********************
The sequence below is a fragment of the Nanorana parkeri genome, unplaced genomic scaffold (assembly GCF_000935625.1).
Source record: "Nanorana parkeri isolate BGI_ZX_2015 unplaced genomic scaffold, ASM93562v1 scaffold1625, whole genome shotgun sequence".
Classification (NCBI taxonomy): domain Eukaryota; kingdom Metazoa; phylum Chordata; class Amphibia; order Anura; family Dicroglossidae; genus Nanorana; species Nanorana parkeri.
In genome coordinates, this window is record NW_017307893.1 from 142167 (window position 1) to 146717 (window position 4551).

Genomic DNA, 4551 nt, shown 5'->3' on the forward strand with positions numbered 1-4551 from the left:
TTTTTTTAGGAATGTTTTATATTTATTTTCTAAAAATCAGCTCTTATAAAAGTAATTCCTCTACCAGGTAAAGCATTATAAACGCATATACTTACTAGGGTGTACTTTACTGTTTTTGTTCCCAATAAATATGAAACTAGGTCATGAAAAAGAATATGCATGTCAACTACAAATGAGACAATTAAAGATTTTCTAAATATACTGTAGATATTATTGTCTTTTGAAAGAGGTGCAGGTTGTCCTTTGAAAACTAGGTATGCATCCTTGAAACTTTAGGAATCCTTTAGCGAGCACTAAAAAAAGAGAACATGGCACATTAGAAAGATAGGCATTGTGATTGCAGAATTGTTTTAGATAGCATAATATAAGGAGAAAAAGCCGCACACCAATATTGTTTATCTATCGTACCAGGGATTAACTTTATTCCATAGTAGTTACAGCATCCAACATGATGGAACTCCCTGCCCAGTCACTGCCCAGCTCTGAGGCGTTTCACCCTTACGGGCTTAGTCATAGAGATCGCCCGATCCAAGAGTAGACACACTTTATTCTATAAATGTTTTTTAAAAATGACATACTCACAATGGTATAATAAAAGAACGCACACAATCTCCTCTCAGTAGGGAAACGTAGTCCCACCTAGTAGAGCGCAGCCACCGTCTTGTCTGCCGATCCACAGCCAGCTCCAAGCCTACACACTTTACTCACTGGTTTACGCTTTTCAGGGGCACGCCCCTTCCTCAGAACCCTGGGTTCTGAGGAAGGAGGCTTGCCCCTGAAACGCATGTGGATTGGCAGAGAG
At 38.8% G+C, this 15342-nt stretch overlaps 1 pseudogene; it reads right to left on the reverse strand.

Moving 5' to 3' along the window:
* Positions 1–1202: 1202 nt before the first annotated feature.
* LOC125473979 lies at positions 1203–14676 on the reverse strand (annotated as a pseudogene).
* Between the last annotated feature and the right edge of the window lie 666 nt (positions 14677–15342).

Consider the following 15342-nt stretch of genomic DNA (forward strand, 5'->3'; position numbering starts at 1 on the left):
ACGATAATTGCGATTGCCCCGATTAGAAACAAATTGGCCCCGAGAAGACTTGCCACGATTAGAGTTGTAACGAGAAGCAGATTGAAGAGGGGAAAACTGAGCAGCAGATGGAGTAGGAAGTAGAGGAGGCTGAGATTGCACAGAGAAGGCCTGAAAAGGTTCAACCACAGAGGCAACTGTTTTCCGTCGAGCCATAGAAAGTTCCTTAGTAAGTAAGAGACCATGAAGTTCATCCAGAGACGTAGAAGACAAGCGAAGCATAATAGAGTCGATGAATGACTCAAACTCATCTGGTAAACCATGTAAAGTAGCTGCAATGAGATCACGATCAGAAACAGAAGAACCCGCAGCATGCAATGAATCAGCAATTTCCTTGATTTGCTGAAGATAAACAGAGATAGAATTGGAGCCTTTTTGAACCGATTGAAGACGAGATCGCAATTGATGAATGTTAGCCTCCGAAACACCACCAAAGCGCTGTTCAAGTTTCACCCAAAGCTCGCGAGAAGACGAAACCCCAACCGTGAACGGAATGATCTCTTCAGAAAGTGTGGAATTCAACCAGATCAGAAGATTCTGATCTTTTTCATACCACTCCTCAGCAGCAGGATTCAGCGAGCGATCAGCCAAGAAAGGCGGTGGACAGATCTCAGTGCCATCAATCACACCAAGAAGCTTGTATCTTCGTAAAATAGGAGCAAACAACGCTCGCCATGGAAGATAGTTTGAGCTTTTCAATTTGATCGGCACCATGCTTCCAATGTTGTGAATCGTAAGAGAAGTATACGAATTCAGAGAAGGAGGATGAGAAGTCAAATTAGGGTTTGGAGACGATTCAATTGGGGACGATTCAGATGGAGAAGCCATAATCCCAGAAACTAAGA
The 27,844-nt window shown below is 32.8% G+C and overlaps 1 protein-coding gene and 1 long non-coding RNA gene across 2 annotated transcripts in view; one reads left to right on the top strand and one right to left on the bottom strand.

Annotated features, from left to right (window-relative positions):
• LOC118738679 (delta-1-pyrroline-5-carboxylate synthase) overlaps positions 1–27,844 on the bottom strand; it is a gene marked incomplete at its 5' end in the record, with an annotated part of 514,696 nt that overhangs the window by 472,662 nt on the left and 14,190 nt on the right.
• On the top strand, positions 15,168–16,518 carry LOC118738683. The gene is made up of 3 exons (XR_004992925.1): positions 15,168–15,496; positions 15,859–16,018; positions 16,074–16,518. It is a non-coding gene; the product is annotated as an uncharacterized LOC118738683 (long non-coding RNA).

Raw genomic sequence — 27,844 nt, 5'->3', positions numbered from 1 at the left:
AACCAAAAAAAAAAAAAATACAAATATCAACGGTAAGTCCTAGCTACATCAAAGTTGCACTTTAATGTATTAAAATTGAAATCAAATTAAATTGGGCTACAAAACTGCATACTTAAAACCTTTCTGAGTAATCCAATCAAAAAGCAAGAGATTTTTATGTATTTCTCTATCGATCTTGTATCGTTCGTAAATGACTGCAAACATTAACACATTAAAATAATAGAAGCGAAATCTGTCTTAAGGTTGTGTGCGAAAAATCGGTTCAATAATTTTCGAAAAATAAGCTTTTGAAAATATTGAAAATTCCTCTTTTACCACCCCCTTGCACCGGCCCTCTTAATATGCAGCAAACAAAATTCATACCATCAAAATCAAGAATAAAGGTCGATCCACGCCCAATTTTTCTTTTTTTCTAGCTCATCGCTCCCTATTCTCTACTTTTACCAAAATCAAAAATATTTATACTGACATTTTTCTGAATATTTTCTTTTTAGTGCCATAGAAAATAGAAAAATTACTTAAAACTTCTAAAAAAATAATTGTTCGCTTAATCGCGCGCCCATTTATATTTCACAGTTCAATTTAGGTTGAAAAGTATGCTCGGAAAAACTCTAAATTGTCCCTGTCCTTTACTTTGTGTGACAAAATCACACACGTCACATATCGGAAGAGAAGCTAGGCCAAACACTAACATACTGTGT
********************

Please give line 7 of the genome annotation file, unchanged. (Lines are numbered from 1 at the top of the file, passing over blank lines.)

At 38.8% G+C, this 15342-nt stretch overlaps 1 pseudogene; it reads right to left on the reverse strand.